In paper published in the American Economic Review in 1983, Bernanke provided an influential interpretation of the role the bank panics of the early 1930s played in worsening the severity of the Great Depression. As we discuss in Macroeconomics, Chapter 14, Section 14.3 (Economics, Chapter 24, Section 24.3), by taking deposits and making loans banks play an important in the money supply process. Milton Friedman and Anna Schwartz in A Monetary History of the United States, 1867-1960, Chapter 7, argued that the bank panics of the early 1930s caused a decline in real GDP and employment largely through the mechanism of reducing the money supply.
Bernanke demonstrated that the bank failures affected output and employment in another important way. As we discuss in Macroeconomics, Chapter 6, Section 6.2 and Chapter 14, Section 14.4 (Economics, Chapter 8, Section 8.2 and Chapter 24, Section 24.4) banks are financial intermediaries who engage in indirect finance. Banks accept deposits and use the funds to make loans to households and firms. Households and most firms can’t raise funds through direct finance by selling bonds or stocks to individual investors because investors don’t have enough information about households or all but the largest firms to know whether these borrowers will repay the funds. Banks get around this information problemby specializing in gathering information on households and firms that allow them to gauge how likely a borrower is to default, or stop paying, on a loan.
Because of the special role banks have in providing credit to households and firms that have difficulty borrowing elsewhere, Bernanke argued that the bank panics of the early 1930s, during which more than 5,000 banks in the United States went out of business, not only caused a reduction in the money supply but restricted the ability of households and firms to borrow. As a result, households and firms decreased their spending, which increased the severity of the Great Depression.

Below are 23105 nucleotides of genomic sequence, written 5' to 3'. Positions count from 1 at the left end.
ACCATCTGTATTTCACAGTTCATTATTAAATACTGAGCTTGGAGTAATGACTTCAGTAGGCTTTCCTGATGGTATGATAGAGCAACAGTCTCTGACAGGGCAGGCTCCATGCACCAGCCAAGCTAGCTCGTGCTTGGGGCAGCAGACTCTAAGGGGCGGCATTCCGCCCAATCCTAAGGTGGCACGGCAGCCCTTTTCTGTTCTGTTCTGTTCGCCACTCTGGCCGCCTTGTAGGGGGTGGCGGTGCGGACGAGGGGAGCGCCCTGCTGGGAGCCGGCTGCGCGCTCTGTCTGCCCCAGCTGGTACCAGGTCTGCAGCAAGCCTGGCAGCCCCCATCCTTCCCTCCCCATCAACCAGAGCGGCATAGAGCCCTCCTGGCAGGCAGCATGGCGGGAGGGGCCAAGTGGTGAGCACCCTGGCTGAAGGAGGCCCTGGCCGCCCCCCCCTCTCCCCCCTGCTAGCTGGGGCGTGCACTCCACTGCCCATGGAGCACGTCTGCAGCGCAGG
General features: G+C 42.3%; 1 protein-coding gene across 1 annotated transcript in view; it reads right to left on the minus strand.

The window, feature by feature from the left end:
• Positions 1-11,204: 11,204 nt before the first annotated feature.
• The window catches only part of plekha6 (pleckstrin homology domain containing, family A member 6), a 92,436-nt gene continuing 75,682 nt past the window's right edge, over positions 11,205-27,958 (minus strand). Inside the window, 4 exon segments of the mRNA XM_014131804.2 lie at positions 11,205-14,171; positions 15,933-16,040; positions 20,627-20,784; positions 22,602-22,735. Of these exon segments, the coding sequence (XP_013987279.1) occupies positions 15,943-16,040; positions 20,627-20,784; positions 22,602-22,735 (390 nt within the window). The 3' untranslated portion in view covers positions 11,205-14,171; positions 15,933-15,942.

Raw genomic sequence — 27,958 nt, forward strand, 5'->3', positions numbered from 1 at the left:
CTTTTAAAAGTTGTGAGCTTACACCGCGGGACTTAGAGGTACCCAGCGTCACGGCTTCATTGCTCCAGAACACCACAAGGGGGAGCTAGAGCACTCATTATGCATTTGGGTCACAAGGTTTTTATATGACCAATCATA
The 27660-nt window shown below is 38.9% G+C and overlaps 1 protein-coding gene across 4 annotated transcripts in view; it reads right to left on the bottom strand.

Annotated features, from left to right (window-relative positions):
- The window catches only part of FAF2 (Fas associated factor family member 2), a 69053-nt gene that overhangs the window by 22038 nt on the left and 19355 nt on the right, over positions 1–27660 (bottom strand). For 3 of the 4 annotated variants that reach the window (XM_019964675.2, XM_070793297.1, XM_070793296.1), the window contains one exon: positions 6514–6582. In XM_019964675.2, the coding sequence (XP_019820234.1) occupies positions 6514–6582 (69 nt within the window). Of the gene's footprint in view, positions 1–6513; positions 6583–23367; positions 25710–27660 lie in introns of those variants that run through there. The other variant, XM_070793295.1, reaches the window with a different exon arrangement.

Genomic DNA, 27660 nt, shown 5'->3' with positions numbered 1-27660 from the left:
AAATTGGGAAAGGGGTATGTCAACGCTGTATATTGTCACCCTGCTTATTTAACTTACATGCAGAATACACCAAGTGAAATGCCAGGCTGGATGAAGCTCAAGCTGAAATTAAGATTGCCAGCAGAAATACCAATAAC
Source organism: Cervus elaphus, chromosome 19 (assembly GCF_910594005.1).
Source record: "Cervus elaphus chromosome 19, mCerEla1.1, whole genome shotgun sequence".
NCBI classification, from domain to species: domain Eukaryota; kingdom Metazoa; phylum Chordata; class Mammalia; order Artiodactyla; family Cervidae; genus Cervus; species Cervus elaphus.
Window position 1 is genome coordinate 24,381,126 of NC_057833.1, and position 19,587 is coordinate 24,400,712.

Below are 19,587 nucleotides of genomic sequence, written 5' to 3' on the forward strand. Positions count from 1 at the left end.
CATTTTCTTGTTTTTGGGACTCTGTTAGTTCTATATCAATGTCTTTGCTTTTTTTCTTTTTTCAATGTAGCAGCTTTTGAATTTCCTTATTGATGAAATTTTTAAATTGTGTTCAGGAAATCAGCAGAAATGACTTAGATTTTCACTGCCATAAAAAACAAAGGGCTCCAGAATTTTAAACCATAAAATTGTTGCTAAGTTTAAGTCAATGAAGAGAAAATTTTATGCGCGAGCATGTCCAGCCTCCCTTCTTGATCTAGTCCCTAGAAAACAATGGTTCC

In a 1983 paper published in the Journal of Political Economy, Diamond and Dybvig presented what came to be known as the Diamond and Dybvig model of the economic role of banks. This model, along with later research by Diamond, provided economists with a better understanding of the potential instability of banking. Diamond and Dybvig note that banking involves transforming long-run, illiquid assets—loans—into short-run, liquid assets—deposits. Recall that liquidity is the ease with which an asset can be sold. Households and firms want the loans they receive from a bank to be illiquid in the sense that they don’t want the bank to be able to demand that the funds borrowed be repaid, except on a set schedule. Someone receiving a mortgage loan to buy a house wouldn’t want the bank to be able to insist on being paid back any time the bank chose. But households and firms also want the assets they hold to be liquid so that they can quickly convert the assets into money if they need the funds. By taking in deposits and using the funds to make loans, banks provide a service to households and firms by providing both a source of long-run credit and a source of short-term assets.